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Conserved medieval panels of stained glass featuring the figure of St Cuthbert will be returned to York Minster on All Saints Day (Monday 1 November) as part of an exhibition exploring the life and miracles of one of northern England’s most significant saints.
The figure, which runs over two panels of nearly 600 year old stained glass, was removed from the Minster in March as part of a five-year, £5m project to conserve the St Cuthbert Window – one of the largest surviving narrative windows in the world – and the stonework of its surrounding Transept.
Experts at York Glaziers Trust have been carrying out painstaking cleaning and repair work to the 152 panels removed from the window, with a selection gradually being put on display as part of the cathedral’s Light, Glass & Stone: Conserving the St Cuthbert Window exhibition, which opened in June.
During the work, conservators found the use of a technique dating from the 12th century which demonstrates the level of glazing expertise and skill in the city when the window was created around 1440, and the care and prestige given to the figure of St Cuthbert.
Professor Sarah Brown, Director of York Glaziers Trust, said: “It’s fantastic to be able to return St Cuthbert to the Minster on All Saints Day, the annual date when Christians remember all the Saints who have inspired the church over generations, and to be able to showcase the work that has gone into conserving these panels as part of the new exhibition.
“The panels normally sit in the bottom third of the St Cuthbert Window, which is remarkable in that this whole section of glazing is devoted entirely to historical figures, all clustered around this depiction of the saint.
“One of the most exciting things we’ve discovered is the inclusion in St Cuthbert’s vestments of some ‘jewels’ – small pieces of coloured glass used to enrich his robes.
“The jewels were produced using a glazing technique first described in the very earliest source book for stained glass technique from the 12th century, as a way to enrich white glass with colours without the need to use lead.
“There are a small number of known examples of the glazing technique, which involves painting around the ‘jewels’ avoiding any paint running between the two glass surfaces before firing it in a kiln, in Regensburg Cathedral and elsewhere in York.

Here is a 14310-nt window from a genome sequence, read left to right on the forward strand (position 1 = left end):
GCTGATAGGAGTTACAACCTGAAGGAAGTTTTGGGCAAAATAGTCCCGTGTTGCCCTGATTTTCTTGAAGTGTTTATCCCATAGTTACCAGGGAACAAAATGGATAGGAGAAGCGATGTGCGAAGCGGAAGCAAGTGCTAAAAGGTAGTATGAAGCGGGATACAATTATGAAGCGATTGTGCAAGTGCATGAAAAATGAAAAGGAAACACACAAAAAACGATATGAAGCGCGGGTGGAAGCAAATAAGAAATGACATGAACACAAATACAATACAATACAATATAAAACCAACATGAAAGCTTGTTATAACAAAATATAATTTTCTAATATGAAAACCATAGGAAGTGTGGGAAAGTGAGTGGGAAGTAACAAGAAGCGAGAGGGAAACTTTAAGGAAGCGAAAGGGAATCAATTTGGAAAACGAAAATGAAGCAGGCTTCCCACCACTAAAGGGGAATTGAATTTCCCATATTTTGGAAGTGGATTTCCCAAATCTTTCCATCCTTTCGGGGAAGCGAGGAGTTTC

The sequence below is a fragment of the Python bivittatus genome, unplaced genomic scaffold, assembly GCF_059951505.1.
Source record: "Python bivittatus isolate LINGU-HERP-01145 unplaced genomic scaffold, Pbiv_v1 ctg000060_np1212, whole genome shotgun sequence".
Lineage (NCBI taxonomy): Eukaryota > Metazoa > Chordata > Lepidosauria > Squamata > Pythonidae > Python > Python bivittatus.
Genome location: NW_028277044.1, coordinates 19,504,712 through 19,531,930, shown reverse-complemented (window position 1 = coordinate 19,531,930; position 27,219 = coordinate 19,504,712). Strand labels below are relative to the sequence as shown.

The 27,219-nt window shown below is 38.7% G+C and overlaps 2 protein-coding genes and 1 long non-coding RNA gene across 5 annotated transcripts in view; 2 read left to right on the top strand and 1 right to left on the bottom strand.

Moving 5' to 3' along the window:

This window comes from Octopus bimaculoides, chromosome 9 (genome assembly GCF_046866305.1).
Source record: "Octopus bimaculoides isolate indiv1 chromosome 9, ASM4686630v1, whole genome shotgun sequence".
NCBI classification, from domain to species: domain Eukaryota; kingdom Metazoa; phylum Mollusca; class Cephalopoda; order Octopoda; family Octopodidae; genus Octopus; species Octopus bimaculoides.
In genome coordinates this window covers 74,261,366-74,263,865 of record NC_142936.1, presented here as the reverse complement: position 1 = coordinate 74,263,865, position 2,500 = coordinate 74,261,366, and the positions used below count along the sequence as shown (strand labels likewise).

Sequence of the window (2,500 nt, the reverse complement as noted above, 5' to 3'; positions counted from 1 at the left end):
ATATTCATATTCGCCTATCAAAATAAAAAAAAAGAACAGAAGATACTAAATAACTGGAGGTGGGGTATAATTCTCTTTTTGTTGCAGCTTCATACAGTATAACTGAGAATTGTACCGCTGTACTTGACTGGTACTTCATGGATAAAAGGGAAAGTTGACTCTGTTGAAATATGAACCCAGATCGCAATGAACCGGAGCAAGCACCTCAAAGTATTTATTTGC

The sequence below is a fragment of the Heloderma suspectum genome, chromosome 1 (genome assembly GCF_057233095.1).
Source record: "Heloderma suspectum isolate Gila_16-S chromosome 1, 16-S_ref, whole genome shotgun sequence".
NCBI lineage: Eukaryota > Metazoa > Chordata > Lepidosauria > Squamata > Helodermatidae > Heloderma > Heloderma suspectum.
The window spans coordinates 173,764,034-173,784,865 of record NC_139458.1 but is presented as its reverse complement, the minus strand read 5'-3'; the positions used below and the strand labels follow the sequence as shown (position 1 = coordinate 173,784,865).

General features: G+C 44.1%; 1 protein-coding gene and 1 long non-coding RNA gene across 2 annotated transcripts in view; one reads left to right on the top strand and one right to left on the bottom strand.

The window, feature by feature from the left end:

“The discovery in this 15th century window is evidence of the level of skill and expertise of the glaziers in the city at the time, who preserved or revived this difficult technique, and the care and status afforded to the figure of St Cuthbert as one of Northern England’s most significant saints.”
St Cuthbert was an Anglo-Saxon monk and bishop of Lindisfarne who lived between c.634 and 687 and was renowned for his good works and miracles. In the stained glass panels St Cuthbert is shown wearing the robes of a bishop and carrying the head of St Oswald, which was placed in his coffin when Viking raids in the 9th century forced the monks to flee Lindisfarne, taking with them the saints’ remains.
The work to conserve the St Cuthbert Window, which dates from around 1440 and is located in the Minster’s East End, and the stonework of the South East Transept started in 2021 and will take around five years to complete.
The project includes installing state-of-the-art protective glazing to the window, to replace external quarry glazing installed in the 1930s and provide a barrier between the medieval glass and the elements.
The work is part of a 20-year partnership project between York Minster and York Glaziers Trust to ensure all 128 of the Minster’s mostly medieval windows have protective glazing to shield the delicate glass from decay and buy time for much needed conservation work.
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